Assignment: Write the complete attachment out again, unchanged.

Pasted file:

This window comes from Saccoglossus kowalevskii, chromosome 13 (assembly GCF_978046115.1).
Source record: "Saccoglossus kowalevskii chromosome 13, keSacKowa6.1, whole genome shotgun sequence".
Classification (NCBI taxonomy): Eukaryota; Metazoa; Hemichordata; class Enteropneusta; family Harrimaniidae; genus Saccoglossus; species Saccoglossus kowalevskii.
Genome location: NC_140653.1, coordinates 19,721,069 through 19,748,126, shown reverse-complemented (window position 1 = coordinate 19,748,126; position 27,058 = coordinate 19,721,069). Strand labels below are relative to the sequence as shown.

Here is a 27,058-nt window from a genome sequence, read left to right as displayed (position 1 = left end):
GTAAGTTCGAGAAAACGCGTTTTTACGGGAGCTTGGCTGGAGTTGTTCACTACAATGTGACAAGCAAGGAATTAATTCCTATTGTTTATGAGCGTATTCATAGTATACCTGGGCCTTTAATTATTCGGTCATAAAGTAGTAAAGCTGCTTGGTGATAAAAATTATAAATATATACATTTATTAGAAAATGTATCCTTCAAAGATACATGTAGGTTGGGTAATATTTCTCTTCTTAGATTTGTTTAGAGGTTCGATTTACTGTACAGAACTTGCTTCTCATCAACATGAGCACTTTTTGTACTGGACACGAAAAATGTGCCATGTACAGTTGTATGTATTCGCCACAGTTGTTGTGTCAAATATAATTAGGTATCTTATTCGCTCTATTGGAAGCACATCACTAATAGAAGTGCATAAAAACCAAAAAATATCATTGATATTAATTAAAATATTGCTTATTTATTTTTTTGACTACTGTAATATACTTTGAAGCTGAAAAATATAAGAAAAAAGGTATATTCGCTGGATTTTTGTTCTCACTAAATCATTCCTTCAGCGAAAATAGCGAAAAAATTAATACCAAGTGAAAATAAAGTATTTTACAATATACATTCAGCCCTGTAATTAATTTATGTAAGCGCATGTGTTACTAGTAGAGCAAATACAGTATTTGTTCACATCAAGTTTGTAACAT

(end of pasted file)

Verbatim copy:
This window comes from Saccoglossus kowalevskii, chromosome 13 (assembly GCF_978046115.1).
Source record: "Saccoglossus kowalevskii chromosome 13, keSacKowa6.1, whole genome shotgun sequence".
Classification (NCBI taxonomy): Eukaryota; Metazoa; Hemichordata; class Enteropneusta; family Harrimaniidae; genus Saccoglossus; species Saccoglossus kowalevskii.
Genome location: NC_140653.1, coordinates 19,721,069 through 19,748,126, shown reverse-complemented (window position 1 = coordinate 19,748,126; position 27,058 = coordinate 19,721,069). Strand labels below are relative to the sequence as shown.

Here is a 27,058-nt window from a genome sequence, read left to right as displayed (position 1 = left end):
GTAAGTTCGAGAAAACGCGTTTTTACGGGAGCTTGGCTGGAGTTGTTCACTACAATGTGACAAGCAAGGAATTAATTCCTATTGTTTATGAGCGTATTCATAGTATACCTGGGCCTTTAATTATTCGGTCATAAAGTAGTAAAGCTGCTTGGTGATAAAAATTATAAATATATACATTTATTAGAAAATGTATCCTTCAAAGATACATGTAGGTTGGGTAATATTTCTCTTCTTAGATTTGTTTAGAGGTTCGATTTACTGTACAGAACTTGCTTCTCATCAACATGAGCACTTTTTGTACTGGACACGAAAAATGTGCCATGTACAGTTGTATGTATTCGCCACAGTTGTTGTGTCAAATATAATTAGGTATCTTATTCGCTCTATTGGAAGCACATCACTAATAGAAGTGCATAAAAACCAAAAAATATCATTGATATTAATTAAAATATTGCTTATTTATTTTTTTGACTACTGTAATATACTTTGAAGCTGAAAAATATAAGAAAAAAGGTATATTCGCTGGATTTTTGTTCTCACTAAATCATTCCTTCAGCGAAAATAGCGAAAAAATTAATACCAAGTGAAAATAAAGTATTTTACAATATACATTCAGCCCTGTAATTAATTTATGTAAGCGCATGTGTTACTAGTAGAGCAAATACAGTATTTGTTCACATCAAGTTTGTAACAT